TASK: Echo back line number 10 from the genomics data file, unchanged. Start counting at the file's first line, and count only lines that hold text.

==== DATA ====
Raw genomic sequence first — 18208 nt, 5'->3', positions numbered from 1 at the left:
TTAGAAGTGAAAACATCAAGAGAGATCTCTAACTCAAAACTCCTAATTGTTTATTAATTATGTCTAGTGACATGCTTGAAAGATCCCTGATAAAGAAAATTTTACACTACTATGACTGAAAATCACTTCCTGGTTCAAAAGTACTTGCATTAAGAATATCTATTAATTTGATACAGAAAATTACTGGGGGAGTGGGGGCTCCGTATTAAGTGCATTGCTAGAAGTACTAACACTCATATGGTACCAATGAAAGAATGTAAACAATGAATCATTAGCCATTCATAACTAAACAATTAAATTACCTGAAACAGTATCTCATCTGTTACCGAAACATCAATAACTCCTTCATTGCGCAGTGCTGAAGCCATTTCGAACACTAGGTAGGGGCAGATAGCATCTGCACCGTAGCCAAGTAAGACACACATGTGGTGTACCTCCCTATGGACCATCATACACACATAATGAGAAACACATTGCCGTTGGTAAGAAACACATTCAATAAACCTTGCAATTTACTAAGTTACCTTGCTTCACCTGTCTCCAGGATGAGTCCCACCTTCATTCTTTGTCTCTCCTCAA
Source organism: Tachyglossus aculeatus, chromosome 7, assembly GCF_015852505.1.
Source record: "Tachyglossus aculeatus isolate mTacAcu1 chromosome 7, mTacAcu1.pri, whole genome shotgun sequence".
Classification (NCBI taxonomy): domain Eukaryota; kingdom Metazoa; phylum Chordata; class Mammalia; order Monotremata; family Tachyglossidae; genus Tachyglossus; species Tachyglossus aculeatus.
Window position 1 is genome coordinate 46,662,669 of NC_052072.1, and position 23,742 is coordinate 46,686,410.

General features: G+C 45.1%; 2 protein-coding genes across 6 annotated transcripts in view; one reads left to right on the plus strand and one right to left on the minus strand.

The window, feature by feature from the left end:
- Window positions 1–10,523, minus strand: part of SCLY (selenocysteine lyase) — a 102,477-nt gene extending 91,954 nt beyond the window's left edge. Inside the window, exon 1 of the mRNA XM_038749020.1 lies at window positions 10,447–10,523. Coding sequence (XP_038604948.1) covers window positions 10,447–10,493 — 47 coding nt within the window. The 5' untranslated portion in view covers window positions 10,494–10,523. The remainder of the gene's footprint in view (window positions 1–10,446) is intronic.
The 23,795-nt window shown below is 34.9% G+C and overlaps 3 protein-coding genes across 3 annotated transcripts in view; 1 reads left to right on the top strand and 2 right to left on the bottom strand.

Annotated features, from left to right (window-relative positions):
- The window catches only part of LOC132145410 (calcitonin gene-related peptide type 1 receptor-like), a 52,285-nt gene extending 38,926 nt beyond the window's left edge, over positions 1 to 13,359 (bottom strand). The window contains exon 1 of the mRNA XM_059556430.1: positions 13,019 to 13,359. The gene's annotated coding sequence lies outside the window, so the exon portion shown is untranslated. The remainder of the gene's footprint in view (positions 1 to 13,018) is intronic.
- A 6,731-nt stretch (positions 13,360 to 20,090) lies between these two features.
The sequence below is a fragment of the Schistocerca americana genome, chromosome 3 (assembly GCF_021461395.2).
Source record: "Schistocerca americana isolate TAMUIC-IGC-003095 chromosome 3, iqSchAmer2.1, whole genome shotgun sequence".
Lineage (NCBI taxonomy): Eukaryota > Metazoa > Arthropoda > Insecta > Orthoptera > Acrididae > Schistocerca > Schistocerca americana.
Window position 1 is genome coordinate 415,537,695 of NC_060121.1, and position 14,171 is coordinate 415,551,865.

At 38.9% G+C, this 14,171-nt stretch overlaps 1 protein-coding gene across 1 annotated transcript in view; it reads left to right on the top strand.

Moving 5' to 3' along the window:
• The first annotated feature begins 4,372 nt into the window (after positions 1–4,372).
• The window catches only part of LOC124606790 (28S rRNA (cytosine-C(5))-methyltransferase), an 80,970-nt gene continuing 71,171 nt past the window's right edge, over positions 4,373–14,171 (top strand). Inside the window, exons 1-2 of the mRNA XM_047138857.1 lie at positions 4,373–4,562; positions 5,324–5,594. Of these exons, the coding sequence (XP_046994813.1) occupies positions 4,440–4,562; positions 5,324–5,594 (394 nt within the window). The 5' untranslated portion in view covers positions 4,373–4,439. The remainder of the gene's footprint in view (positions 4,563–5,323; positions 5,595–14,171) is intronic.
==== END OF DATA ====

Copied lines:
The 23,795-nt window shown below is 34.9% G+C and overlaps 3 protein-coding genes across 3 annotated transcripts in view; 1 reads left to right on the top strand and 2 right to left on the bottom strand.